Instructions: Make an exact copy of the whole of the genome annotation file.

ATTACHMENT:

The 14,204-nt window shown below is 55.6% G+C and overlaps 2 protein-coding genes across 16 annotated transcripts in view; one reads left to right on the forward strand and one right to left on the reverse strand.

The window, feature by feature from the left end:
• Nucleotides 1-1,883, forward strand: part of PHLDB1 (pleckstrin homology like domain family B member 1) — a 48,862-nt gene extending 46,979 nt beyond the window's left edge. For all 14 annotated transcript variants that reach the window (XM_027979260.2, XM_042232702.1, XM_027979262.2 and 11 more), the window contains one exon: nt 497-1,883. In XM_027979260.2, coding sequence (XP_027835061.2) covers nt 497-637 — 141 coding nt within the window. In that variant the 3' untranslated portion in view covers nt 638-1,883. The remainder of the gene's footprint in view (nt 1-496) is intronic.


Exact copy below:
The 14,204-nt window shown below is 55.6% G+C and overlaps 2 protein-coding genes across 16 annotated transcripts in view; one reads left to right on the forward strand and one right to left on the reverse strand.

The window, feature by feature from the left end:
• Nucleotides 1-1,883, forward strand: part of PHLDB1 (pleckstrin homology like domain family B member 1) — a 48,862-nt gene extending 46,979 nt beyond the window's left edge. For all 14 annotated transcript variants that reach the window (XM_027979260.2, XM_042232702.1, XM_027979262.2 and 11 more), the window contains one exon: nt 497-1,883. In XM_027979260.2, coding sequence (XP_027835061.2) covers nt 497-637 — 141 coding nt within the window. In that variant the 3' untranslated portion in view covers nt 638-1,883. The remainder of the gene's footprint in view (nt 1-496) is intronic.